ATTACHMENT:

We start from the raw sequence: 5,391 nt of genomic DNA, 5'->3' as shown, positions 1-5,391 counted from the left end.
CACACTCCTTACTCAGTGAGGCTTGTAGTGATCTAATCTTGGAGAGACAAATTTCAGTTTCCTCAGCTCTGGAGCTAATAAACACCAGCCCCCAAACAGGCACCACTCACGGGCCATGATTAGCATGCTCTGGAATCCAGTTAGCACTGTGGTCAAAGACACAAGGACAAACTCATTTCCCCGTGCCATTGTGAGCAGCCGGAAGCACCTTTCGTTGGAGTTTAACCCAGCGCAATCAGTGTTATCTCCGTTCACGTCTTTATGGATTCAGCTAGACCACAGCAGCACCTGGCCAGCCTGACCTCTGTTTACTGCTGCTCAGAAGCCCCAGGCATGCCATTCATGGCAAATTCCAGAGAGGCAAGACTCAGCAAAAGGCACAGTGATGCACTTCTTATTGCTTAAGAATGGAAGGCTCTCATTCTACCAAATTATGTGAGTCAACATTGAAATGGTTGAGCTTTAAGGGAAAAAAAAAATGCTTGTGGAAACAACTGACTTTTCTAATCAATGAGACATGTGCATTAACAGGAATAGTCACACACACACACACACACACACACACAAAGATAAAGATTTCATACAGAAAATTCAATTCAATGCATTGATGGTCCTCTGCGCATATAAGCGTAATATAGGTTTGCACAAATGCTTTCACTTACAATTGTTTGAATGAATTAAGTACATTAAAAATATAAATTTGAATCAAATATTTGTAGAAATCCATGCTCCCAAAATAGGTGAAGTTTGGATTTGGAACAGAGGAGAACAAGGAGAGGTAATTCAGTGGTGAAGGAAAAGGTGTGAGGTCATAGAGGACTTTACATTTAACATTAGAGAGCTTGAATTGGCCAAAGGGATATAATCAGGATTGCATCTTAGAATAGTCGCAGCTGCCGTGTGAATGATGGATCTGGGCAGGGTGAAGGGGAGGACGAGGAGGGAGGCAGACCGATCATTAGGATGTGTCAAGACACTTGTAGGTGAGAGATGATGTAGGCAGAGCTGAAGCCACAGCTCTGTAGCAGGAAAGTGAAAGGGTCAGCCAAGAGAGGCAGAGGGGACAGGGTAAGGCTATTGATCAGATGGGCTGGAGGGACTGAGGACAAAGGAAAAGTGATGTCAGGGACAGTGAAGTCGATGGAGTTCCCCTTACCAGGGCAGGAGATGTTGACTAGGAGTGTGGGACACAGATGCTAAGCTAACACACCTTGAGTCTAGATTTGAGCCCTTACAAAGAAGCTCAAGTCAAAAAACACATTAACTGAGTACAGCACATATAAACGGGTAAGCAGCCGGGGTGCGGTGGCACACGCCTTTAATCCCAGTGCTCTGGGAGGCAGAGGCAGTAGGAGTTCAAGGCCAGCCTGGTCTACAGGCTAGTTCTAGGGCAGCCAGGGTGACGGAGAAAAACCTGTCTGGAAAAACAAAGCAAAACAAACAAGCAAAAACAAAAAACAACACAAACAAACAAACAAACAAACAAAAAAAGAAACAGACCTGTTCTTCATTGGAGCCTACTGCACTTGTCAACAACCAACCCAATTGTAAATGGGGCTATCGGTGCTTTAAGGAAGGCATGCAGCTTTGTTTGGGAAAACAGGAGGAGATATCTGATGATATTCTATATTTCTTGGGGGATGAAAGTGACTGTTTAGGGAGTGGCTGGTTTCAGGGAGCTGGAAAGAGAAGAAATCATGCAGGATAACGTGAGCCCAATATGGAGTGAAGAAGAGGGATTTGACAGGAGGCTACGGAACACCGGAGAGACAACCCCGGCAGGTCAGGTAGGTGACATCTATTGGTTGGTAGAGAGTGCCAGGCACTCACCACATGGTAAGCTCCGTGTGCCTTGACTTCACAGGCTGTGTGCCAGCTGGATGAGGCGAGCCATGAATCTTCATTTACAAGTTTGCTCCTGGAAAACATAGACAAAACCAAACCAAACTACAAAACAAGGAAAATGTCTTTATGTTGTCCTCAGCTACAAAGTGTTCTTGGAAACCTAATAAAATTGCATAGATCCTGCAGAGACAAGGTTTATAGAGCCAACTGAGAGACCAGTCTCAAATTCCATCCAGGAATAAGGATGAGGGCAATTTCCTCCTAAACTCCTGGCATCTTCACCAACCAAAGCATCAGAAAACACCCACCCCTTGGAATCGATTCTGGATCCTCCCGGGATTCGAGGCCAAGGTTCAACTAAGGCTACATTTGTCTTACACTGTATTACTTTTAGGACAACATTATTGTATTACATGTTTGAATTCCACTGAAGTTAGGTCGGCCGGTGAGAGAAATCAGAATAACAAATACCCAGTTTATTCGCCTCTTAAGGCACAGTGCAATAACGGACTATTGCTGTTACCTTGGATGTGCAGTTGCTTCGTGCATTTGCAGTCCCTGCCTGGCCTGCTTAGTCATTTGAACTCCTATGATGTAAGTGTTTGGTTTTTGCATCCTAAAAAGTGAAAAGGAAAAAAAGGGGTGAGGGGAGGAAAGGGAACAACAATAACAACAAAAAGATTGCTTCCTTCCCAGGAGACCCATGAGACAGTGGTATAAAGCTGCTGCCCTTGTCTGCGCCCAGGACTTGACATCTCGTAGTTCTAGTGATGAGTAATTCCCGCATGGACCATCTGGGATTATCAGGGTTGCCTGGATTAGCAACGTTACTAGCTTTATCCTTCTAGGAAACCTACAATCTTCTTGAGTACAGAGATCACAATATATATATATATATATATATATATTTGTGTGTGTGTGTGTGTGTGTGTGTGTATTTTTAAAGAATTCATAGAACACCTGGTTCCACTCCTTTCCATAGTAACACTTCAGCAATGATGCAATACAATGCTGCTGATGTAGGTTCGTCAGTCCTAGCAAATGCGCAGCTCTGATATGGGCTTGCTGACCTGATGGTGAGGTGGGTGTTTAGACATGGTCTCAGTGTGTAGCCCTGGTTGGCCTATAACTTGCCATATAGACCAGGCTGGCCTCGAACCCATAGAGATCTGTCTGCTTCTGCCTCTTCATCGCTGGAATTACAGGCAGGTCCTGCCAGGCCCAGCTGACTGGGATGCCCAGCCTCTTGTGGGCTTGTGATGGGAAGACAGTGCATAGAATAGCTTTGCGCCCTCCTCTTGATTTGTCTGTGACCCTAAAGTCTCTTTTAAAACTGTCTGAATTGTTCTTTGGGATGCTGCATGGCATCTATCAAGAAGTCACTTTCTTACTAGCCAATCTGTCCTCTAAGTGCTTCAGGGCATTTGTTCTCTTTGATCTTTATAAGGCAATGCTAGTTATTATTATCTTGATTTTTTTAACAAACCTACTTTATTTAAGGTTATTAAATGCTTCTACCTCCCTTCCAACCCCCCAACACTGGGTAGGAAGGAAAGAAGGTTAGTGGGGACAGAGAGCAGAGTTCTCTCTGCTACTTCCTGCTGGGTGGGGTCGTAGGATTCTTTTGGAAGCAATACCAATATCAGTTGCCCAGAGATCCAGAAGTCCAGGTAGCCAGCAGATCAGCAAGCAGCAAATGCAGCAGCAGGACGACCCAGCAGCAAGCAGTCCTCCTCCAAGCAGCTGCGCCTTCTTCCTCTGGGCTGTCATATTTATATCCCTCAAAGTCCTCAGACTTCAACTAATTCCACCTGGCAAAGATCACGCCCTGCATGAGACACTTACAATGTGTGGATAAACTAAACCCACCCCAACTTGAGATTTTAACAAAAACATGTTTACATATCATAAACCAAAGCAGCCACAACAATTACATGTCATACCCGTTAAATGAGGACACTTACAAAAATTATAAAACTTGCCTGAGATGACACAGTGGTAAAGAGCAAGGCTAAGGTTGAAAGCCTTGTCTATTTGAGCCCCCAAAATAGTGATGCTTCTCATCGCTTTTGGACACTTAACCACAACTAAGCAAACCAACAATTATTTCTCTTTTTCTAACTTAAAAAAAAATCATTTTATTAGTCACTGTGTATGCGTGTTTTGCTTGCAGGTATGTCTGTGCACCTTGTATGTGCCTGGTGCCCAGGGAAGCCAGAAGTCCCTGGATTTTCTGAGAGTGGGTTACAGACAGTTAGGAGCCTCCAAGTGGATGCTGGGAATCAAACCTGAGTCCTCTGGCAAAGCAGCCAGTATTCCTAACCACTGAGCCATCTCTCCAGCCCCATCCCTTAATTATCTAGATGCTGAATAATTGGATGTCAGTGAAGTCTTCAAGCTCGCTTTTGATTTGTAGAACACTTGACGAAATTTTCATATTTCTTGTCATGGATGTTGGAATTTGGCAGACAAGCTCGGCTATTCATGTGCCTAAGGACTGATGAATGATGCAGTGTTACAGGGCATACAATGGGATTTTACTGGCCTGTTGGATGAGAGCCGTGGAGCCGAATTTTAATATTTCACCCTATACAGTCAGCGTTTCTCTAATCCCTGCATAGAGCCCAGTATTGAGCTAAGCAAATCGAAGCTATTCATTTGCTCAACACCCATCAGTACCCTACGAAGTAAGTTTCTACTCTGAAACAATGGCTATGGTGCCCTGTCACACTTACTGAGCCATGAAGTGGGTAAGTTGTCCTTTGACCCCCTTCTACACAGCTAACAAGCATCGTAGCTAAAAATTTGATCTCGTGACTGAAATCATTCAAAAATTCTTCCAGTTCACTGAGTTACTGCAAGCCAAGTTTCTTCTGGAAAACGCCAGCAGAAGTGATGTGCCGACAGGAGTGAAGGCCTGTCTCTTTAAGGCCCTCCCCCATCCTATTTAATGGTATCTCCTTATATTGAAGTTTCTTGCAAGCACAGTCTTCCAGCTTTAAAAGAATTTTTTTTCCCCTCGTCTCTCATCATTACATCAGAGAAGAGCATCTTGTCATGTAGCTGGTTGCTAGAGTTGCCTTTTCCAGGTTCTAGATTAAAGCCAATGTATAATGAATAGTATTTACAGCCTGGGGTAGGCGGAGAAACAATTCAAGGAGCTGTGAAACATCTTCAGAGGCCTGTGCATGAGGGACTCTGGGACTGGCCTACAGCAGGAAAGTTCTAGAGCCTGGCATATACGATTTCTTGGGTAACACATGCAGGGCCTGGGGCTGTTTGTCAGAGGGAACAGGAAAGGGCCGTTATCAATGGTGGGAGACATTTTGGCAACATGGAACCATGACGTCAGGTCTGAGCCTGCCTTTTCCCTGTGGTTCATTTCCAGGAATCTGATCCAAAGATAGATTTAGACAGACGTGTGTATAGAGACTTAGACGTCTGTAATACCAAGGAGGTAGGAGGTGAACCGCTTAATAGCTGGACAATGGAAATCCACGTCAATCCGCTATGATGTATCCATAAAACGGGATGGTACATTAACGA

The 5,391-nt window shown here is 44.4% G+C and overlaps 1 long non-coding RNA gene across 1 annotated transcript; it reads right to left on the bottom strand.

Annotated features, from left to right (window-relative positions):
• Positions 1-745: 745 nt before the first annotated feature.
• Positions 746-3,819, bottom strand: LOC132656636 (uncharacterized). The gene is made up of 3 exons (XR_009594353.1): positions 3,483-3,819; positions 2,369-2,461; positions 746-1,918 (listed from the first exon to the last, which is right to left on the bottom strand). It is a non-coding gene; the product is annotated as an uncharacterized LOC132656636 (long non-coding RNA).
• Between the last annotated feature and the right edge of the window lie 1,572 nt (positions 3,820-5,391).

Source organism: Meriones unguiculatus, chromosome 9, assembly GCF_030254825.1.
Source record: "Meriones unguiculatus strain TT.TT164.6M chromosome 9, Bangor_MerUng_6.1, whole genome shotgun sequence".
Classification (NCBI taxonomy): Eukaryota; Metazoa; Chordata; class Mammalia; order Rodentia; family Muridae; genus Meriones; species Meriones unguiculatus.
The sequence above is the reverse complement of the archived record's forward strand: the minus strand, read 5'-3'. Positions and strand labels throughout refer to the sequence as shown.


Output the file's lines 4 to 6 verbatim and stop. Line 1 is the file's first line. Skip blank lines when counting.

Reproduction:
Annotated features, from left to right (window-relative positions):
• Positions 1-745: 745 nt before the first annotated feature.
• Positions 746-3,819, bottom strand: LOC132656636 (uncharacterized). The gene is made up of 3 exons (XR_009594353.1): positions 3,483-3,819; positions 2,369-2,461; positions 746-1,918 (listed from the first exon to the last, which is right to left on the bottom strand). It is a non-coding gene; the product is annotated as an uncharacterized LOC132656636 (long non-coding RNA).